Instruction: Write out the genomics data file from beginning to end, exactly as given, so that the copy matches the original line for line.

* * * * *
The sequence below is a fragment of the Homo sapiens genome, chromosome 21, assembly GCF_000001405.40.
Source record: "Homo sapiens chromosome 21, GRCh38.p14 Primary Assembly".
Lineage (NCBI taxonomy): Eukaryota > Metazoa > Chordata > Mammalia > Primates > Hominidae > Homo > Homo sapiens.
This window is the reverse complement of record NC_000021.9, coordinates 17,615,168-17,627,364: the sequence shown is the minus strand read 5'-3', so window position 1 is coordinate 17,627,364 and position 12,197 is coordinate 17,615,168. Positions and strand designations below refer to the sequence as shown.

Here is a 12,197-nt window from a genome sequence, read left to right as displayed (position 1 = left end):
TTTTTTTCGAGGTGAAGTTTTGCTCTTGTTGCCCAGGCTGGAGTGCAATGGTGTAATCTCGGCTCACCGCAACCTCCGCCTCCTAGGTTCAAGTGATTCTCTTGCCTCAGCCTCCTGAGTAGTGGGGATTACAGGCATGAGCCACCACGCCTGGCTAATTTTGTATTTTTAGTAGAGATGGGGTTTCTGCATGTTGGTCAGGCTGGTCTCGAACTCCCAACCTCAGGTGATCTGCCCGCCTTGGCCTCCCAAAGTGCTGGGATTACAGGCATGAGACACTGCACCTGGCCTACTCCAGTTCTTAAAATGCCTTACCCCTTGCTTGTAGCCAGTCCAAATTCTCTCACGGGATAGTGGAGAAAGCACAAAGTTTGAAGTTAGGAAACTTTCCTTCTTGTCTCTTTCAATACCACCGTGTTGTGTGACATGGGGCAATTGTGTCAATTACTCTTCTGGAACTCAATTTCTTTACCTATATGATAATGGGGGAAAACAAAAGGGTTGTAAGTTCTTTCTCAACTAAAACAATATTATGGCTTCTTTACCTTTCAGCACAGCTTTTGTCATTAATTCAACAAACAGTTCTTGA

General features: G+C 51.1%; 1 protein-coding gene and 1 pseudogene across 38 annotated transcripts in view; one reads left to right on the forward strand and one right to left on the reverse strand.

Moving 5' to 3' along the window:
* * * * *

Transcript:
The sequence below is a fragment of the Homo sapiens genome, chromosome 21, assembly GCF_000001405.40.
Source record: "Homo sapiens chromosome 21, GRCh38.p14 Primary Assembly".
Lineage (NCBI taxonomy): Eukaryota > Metazoa > Chordata > Mammalia > Primates > Hominidae > Homo > Homo sapiens.
This window is the reverse complement of record NC_000021.9, coordinates 17,615,168-17,627,364: the sequence shown is the minus strand read 5'-3', so window position 1 is coordinate 17,627,364 and position 12,197 is coordinate 17,615,168. Positions and strand designations below refer to the sequence as shown.

Here is a 12,197-nt window from a genome sequence, read left to right as displayed (position 1 = left end):
TTTTTTTCGAGGTGAAGTTTTGCTCTTGTTGCCCAGGCTGGAGTGCAATGGTGTAATCTCGGCTCACCGCAACCTCCGCCTCCTAGGTTCAAGTGATTCTCTTGCCTCAGCCTCCTGAGTAGTGGGGATTACAGGCATGAGCCACCACGCCTGGCTAATTTTGTATTTTTAGTAGAGATGGGGTTTCTGCATGTTGGTCAGGCTGGTCTCGAACTCCCAACCTCAGGTGATCTGCCCGCCTTGGCCTCCCAAAGTGCTGGGATTACAGGCATGAGACACTGCACCTGGCCTACTCCAGTTCTTAAAATGCCTTACCCCTTGCTTGTAGCCAGTCCAAATTCTCTCACGGGATAGTGGAGAAAGCACAAAGTTTGAAGTTAGGAAACTTTCCTTCTTGTCTCTTTCAATACCACCGTGTTGTGTGACATGGGGCAATTGTGTCAATTACTCTTCTGGAACTCAATTTCTTTACCTATATGATAATGGGGGAAAACAAAAGGGTTGTAAGTTCTTTCTCAACTAAAACAATATTATGGCTTCTTTACCTTTCAGCACAGCTTTTGTCATTAATTCAACAAACAGTTCTTGA

General features: G+C 51.1%; 1 protein-coding gene and 1 pseudogene across 38 annotated transcripts in view; one reads left to right on the forward strand and one right to left on the reverse strand.

Moving 5' to 3' along the window: